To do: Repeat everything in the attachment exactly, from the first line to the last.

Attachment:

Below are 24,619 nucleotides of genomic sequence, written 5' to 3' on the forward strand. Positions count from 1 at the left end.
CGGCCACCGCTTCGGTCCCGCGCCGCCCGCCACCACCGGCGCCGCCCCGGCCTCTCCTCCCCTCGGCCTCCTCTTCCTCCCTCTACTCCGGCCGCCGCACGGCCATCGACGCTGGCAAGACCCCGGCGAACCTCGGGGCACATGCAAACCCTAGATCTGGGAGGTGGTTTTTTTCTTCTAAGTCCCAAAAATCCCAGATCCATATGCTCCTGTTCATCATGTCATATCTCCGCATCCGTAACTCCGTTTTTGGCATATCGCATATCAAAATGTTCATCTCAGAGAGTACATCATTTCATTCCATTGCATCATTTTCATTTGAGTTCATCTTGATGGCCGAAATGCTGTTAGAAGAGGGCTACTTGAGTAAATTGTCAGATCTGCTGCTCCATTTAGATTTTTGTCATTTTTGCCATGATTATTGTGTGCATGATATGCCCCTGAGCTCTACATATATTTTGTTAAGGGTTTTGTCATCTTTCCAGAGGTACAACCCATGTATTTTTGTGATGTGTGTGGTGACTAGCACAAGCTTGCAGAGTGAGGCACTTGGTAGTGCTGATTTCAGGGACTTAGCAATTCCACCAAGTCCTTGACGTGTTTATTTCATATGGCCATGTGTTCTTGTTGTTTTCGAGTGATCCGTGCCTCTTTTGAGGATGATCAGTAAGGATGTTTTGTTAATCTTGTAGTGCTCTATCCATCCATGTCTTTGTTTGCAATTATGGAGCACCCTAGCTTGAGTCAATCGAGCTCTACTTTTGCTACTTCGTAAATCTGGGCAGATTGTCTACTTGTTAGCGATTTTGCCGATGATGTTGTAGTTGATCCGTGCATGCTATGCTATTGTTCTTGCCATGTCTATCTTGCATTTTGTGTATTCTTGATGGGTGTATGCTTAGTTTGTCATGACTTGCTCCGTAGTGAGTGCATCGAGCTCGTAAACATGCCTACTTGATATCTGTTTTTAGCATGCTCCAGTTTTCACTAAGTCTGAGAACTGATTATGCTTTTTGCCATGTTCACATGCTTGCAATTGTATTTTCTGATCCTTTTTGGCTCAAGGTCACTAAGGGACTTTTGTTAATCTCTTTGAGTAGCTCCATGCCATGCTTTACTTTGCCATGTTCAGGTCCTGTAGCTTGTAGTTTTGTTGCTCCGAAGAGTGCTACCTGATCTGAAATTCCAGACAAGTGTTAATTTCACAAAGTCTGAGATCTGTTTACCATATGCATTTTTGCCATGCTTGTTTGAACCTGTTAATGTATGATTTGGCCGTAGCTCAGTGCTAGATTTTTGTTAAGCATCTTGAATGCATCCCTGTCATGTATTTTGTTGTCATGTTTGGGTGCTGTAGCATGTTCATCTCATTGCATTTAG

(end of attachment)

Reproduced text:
Below are 24,619 nucleotides of genomic sequence, written 5' to 3' on the forward strand. Positions count from 1 at the left end.
CGGCCACCGCTTCGGTCCCGCGCCGCCCGCCACCACCGGCGCCGCCCCGGCCTCTCCTCCCCTCGGCCTCCTCTTCCTCCCTCTACTCCGGCCGCCGCACGGCCATCGACGCTGGCAAGACCCCGGCGAACCTCGGGGCACATGCAAACCCTAGATCTGGGAGGTGGTTTTTTTCTTCTAAGTCCCAAAAATCCCAGATCCATATGCTCCTGTTCATCATGTCATATCTCCGCATCCGTAACTCCGTTTTTGGCATATCGCATATCAAAATGTTCATCTCAGAGAGTACATCATTTCATTCCATTGCATCATTTTCATTTGAGTTCATCTTGATGGCCGAAATGCTGTTAGAAGAGGGCTACTTGAGTAAATTGTCAGATCTGCTGCTCCATTTAGATTTTTGTCATTTTTGCCATGATTATTGTGTGCATGATATGCCCCTGAGCTCTACATATATTTTGTTAAGGGTTTTGTCATCTTTCCAGAGGTACAACCCATGTATTTTTGTGATGTGTGTGGTGACTAGCACAAGCTTGCAGAGTGAGGCACTTGGTAGTGCTGATTTCAGGGACTTAGCAATTCCACCAAGTCCTTGACGTGTTTATTTCATATGGCCATGTGTTCTTGTTGTTTTCGAGTGATCCGTGCCTCTTTTGAGGATGATCAGTAAGGATGTTTTGTTAATCTTGTAGTGCTCTATCCATCCATGTCTTTGTTTGCAATTATGGAGCACCCTAGCTTGAGTCAATCGAGCTCTACTTTTGCTACTTCGTAAATCTGGGCAGATTGTCTACTTGTTAGCGATTTTGCCGATGATGTTGTAGTTGATCCGTGCATGCTATGCTATTGTTCTTGCCATGTCTATCTTGCATTTTGTGTATTCTTGATGGGTGTATGCTTAGTTTGTCATGACTTGCTCCGTAGTGAGTGCATCGAGCTCGTAAACATGCCTACTTGATATCTGTTTTTAGCATGCTCCAGTTTTCACTAAGTCTGAGAACTGATTATGCTTTTTGCCATGTTCACATGCTTGCAATTGTATTTTCTGATCCTTTTTGGCTCAAGGTCACTAAGGGACTTTTGTTAATCTCTTTGAGTAGCTCCATGCCATGCTTTACTTTGCCATGTTCAGGTCCTGTAGCTTGTAGTTTTGTTGCTCCGAAGAGTGCTACCTGATCTGAAATTCCAGACAAGTGTTAATTTCACAAAGTCTGAGATCTGTTTACCATATGCATTTTTGCCATGCTTGTTTGAACCTGTTAATGTATGATTTGGCCGTAGCTCAGTGCTAGATTTTTGTTAAGCATCTTGAATGCATCCCTGTCATGTATTTTGTTGTCATGTTTGGGTGCTGTAGCATGTTCATCTCATTGCATTTAG